It's not exactly front-page news, but some powerful members of Congress are seeking special deals for two almost forgotten groups of immigrants, those from Ireland and Israel.
It sounds like the politics of New York City 50-60 years ago. You might call it quaint, like a Broadway revival of Abie's Irish Rose.
But it serves to remind us of the slow growth of the political power of newcomers, which swells decades, even generations, after the maturing of the underlying demographic and cultural trends.
A non-migratory example: Women in the United States first voted nationwide in 1920; it was 28 years before one of them, running in her own right, and not as a widow of a Senator, was elected to the U.S. Senate. That was Margaret Chase Smith (R-Me.) in 1948. She maintained that distinction during her four terms in the Senate. (She had served in the House earlier, however, first being elected as the widow of a member of that body.) Similarly, there are lots of gays in state legislatures, a few in the House of Representatives, but none, yet, in the Senate.
Looking at another group of relative political newcomers, we see the same thing with blacks. While they had become more numerous in various northern cities, and had been involved in big city politics for generations, they did not get a seat in Congress (in the post-Reconstruction era) until 1929, and did not get a second one until Adam Clayton Powell (D-N.Y.) won his first race in Harlem in 1944. The Congressional Black Caucus now has 40 members of the House of Representatives, plus non-voting delegates from Washington, D.C., and the Virgin Islands.
In short, it takes a long time before the fact of large numbers leads to actual political power. Hispanics are mid-way through that process at the moment, and will be a much more significant political force 20-30 years from now.
But the old identities and urges are still with our urban politicians, despite the relatively tiny inflows of people from, for instance, Ireland and Israel. In FY 2010, according to the Yearbook of Immigration Statistics, there were more than a million green cards issued, with 1,610 from Ireland and 5,172 from Israel. Even combined these two flows do not equal 1 percent of the newcomers that year.
Nevertheless, two totally unnecessary, but intriguing, bills have been introduced in Congress on behalf of these small groups of migrants. Neither bill actually creates immigrant visas, but both deal in long-term, easily renewable nonimmigrant visas; and both are supposed to be helpful to the U.S. economy. The lack of a frontal assault on numerical limits for immigrants seems quite deliberate.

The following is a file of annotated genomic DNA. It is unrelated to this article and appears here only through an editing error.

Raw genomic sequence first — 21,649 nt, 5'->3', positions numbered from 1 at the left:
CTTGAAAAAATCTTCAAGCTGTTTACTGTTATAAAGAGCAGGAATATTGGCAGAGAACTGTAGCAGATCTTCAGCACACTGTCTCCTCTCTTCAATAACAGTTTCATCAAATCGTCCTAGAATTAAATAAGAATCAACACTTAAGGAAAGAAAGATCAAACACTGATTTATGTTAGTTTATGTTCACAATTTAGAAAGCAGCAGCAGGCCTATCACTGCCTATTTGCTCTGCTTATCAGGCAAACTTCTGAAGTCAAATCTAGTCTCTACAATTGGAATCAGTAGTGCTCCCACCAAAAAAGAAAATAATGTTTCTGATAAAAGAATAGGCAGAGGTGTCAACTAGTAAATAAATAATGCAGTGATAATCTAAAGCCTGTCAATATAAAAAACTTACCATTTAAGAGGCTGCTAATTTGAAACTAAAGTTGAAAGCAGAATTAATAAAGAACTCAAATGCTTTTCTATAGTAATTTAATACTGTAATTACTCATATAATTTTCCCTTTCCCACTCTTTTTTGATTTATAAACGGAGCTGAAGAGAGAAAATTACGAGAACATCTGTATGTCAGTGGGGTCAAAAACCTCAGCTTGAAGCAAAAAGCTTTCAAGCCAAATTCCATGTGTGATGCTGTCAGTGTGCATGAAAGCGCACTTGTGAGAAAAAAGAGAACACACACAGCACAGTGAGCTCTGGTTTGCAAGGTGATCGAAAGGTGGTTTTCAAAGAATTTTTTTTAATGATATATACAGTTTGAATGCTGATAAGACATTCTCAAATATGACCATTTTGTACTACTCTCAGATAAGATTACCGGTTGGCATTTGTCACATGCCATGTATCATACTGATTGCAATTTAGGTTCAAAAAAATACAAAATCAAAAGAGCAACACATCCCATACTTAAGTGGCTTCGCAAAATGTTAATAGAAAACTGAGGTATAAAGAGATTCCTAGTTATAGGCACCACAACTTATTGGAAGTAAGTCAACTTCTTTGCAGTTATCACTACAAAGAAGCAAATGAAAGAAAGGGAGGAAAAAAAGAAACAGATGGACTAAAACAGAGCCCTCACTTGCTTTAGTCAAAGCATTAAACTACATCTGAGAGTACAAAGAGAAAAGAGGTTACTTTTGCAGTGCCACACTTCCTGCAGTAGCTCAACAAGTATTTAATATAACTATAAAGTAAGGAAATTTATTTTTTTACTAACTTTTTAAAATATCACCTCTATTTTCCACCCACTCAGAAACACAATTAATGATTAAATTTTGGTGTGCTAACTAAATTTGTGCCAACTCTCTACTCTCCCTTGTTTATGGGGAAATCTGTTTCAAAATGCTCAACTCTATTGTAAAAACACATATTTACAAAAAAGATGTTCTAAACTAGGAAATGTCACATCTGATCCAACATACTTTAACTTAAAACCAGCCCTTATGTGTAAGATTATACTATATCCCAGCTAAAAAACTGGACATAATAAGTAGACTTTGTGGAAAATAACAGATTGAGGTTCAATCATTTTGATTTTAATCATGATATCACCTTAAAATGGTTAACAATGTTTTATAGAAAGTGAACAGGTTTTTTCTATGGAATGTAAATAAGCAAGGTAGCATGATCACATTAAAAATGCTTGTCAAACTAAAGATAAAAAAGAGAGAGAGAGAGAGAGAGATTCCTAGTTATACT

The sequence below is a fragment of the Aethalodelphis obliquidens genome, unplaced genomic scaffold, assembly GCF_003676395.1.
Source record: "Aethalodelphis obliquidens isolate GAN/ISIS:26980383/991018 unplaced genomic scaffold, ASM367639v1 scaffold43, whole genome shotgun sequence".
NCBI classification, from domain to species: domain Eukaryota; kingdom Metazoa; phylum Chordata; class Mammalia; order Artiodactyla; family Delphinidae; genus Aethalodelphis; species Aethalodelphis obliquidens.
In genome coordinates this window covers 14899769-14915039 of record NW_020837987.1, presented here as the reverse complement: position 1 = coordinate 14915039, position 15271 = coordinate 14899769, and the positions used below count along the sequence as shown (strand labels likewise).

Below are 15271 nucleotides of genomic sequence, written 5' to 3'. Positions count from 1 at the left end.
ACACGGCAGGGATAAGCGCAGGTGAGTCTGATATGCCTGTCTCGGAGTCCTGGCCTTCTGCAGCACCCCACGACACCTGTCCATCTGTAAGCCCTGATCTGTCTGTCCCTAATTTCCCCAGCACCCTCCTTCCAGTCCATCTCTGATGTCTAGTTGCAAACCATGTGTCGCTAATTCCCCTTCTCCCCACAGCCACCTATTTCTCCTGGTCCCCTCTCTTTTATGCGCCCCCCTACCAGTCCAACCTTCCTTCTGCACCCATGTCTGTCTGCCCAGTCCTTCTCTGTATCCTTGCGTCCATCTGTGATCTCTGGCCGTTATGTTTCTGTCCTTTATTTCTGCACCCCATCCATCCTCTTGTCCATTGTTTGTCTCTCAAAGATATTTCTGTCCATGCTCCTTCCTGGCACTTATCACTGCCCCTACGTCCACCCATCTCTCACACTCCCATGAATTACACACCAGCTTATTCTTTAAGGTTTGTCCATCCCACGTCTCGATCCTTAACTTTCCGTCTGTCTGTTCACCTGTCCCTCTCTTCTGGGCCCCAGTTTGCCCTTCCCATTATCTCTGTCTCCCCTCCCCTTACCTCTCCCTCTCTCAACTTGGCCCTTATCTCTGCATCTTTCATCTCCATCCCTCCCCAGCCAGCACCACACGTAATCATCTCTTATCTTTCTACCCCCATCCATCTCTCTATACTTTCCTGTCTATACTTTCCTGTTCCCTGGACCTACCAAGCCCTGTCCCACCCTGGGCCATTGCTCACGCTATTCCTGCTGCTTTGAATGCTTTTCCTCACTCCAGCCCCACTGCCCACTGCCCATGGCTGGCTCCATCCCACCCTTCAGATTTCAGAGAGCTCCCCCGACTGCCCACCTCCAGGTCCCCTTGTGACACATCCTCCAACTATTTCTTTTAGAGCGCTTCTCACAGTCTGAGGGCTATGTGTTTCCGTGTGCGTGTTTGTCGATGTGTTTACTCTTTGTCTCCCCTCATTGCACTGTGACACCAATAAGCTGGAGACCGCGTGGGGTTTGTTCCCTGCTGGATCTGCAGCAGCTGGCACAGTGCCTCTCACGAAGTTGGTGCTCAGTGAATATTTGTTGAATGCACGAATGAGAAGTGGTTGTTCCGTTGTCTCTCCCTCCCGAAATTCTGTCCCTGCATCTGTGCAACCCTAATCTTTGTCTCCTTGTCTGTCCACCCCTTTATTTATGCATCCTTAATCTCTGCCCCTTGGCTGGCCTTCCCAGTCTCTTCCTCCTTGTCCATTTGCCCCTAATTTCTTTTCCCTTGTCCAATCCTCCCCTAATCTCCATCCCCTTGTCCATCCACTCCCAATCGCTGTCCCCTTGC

There are to be E-3 visas for the Irish and E-2 visas for Israelis, if the bills pass.
The older of the two bills, by a matter of months, deals with the Irish, and is modeled after an unfortunate precedent helped along by the most recent President Bush. He was pleased that the conservative government of Australia sent troops to Iraq, so with his support Congress created E-3 visas for Australians only. This program works much like the H-1B program for high-tech and professional workers, and sets a cap of 10,500 on the principals in the program. Dependents of the principals are admitted, as nonimmigrants, without limit, as this summary indicates.
The would-be Irish version of this program being promoted by Senators Chuck Schumer (D-N.Y.) and Scott Brown (R-Mass.), who holds the seat once held by the late Ted Kennedy, uses the same visa number (E-3) and the same partial ceiling (10,500) as the Aussie program, but it is much, much looser in its skill demands. One has to have only a high school education, or two years of experience in a particular occupation — and a job offer — to secure the new visa. Some versions of this bill, as it has been reported in the press, would allow for illegal aliens from Ireland to apply here, others would not.
Meanwhile, on the other side of Capitol Hill, the House Judiciary Committee, on March 6, approved by voice vote HR 3992, which creates the E-2 (treaty investor) visas for Israelis.
These are nonimmigrant visas, which can be renewed perpetually and allow the alien and his or her family to come to the United States as long as there is a "substantial investment", not otherwise defined, in a business located in the States. That, as we explained in our CIS Backgrounder on the immigrant-investor, or EB-5 program can be as little as $50,000.
Currently, one has to be a citizen of a country with which the United States has an investment treaty in order to qualify for these visas. Israel has no such treaty with us. The House bill skirts that issue by simply adding Israel, by law, to the list of countries with which we do have such a treaty, a bit of legislative chutzpah, if you ask me. For more, see the committee's press release.
These investment treaties routinely make concessions to the citizens of both nations, such as E-2 status for Israelis within the United States. There is no such reciprocity in the House action.
What is intriguing, and worrisome, is that both bits of proposed legislation are pushing country-specific benefits, and both are using near-perpetual nonimmigrant visas as their vehicles. Are these predictors of future legislative gimmicks? Probably.